Sox General Manager Kenny Williams has a chat with Cubs General Manager Jim Hendry before the Cross Town Classic series pitting the Chicago Cubs at the Chicago White Sox Monday June 20, 2011 at US Cellular Field. | Tom Cruze~Sun-Times
Updated: September 24, 2011 12:23AM
Here’s the thing about the long ball: Like good shooting in basketball, it can cover up a multitude of sins.
Before his team was beaten 6-3 by the Cubs at U.S. Cellular Field on Monday night, general manager Ken Williams called his White Sox out for lack of execution, including allowing too many stolen bases, hitting into too many double plays and not scoring runners from third with fewer than two outs.
The Sox then went out and gave up a stolen base on a pitchout and watched No. 3 hitter Carlos Quentin pop out to short right field with a runner on third and one out. Alex Rios hit into his 11th double play, an inning-ender in the fourth.
“When you’re fighting tooth and nail for every ballgame, those little things become very glaring,’’ Williams said.
Paul Konerko hit his fourth homer in four days in the first inning, a two-run shot that give the Sox a 3-0 lead. But starter Gavin Floyd (6-7) gave up homers to Starlin Castro and Carlos Pena and couldn’t hold the lead, and the Sox were handcuffed by Cubs starter Carlos Zambrano for the next seven innings before 36,005 — the smallest crowd to witness a Cubs-Sox interleague game.
Ozzie Guillen, who was ejected for the 27th time in his career in the sixth inning, touched on the same subject of fundamentals last week.
“With runners on first and third and less than two outs, we didn’t do the job,’’ Guillen said Monday.
“I started some runners because we hit too many ground balls that turn into double plays. I try to do something about it.’’
Williams chimed in.
‘‘Listen, if you’re going to play championship baseball, you have to be fundamentally sound,’’ he said. “You have to catch the ball, you have to execute. The double plays, the pickoff plays . . . the running game has to be slowed, certainly to a greater degree. We have to get runners in with less than two outs at a greater clip.’’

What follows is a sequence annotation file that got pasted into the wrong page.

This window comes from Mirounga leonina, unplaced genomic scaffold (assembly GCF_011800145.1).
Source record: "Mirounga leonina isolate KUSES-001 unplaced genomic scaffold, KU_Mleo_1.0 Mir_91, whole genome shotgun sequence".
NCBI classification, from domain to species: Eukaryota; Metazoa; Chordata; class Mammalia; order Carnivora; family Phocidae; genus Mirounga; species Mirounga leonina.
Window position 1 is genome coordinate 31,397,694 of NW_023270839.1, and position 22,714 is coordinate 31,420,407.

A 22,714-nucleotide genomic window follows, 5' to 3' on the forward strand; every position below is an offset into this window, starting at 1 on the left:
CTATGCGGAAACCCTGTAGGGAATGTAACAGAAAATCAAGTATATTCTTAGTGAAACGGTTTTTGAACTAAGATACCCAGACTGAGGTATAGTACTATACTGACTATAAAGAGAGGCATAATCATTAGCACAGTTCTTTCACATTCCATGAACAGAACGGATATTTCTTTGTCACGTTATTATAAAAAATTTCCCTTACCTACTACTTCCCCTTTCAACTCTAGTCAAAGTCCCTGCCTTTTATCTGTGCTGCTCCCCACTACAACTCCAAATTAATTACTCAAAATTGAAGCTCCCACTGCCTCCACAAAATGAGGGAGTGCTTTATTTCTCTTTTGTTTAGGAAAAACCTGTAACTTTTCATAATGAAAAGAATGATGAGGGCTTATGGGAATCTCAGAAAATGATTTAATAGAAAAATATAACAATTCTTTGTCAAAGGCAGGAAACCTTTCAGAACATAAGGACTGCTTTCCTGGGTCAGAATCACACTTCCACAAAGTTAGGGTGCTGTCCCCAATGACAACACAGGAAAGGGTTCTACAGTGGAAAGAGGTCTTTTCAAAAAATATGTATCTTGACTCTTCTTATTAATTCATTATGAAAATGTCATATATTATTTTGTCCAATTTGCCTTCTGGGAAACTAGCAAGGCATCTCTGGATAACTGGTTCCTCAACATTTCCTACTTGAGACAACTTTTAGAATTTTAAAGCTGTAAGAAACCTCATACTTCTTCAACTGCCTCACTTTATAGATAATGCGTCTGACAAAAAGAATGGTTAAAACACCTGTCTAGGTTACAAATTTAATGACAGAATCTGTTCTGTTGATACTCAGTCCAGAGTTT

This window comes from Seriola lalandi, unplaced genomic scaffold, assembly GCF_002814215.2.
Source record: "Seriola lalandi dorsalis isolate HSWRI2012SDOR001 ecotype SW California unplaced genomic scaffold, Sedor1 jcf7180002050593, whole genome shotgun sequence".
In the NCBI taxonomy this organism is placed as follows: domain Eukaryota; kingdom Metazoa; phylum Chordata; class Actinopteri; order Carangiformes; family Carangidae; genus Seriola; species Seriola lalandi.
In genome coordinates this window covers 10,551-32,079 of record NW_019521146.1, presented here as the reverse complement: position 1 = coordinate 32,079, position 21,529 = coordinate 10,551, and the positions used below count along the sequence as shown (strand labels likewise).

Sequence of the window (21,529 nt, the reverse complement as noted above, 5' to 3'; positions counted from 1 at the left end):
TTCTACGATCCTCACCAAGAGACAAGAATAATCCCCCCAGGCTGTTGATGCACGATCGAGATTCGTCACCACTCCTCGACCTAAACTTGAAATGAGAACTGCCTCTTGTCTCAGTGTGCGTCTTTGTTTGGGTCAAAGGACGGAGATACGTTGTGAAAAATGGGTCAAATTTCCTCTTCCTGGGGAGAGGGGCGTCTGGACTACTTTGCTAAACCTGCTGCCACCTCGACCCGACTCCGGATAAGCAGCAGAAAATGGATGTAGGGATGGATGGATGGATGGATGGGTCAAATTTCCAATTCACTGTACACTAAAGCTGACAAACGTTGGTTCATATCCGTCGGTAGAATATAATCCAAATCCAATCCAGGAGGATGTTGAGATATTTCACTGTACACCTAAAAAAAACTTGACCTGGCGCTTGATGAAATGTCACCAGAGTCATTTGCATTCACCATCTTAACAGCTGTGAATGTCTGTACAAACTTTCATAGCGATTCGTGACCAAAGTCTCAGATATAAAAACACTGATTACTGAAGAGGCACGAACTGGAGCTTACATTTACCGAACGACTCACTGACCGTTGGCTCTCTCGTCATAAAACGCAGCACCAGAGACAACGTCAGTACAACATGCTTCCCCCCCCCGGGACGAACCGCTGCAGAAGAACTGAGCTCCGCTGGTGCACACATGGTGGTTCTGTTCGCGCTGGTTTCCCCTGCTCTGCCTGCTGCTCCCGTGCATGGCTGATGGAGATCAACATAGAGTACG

The Sox were better in wins against Arizona over the weekend. Then they relapsed.
“There are a number of things,’’ Williams said.
Offensively, the problems are more involved than Rios and Adam Dunn having subpar years, said Williams, who watched Dunn strike out three times before flying out to the warning track in right.
“We have to play fundamentally better baseball,” Williams said.
And if they don’t, Williams might as well find a way to make room for Dayan Viciedo, who has impressed with his big bat and improved defense in right field with Class AAA Charlotte.
“I admire the focus, hard work and the thought that he knows he’s put himself in a position where he’s ready and going to be a major contributor,’’ Williams said, “but also in keeping his focus on the job at hand and keeping his head and a-- in Charlotte vs. having his head in Chicago. And that’s not easy to do all the time. I admire him for that.
“But right now we’re going to hold tight. Ozzie likes the team he’s running out there every day. If it turns out he wants a little more offense and change up the mix a little bit, we know we can tap into him at a moment’s notice. And he knows he can get him at a moment’s notice if he wants to change up the mix.”
A large part of the fan base would like to see Juan Pierre, who followed a two-hit day Sunday with a 1-for-5 and run scored, replaced at a moment’s notice with Quentin in left and Viciedo in right.
Because of the Sox’ commitment with a $127 million payroll, the only upgrades would come from trades in which salary isn’t added or from the minor leagues, Williams said.
“To a large degree, we got what we got,’’ Williams said. “We went out and tried to make us as strong as we possibly could to start the season off in a better way than what we have. And we hoped that would result in better play, thereby better support to give us more flexibility.
“But the fact of the matter is, if the deadline were today, we just don’t have the wherewithal to go out and do anything.’’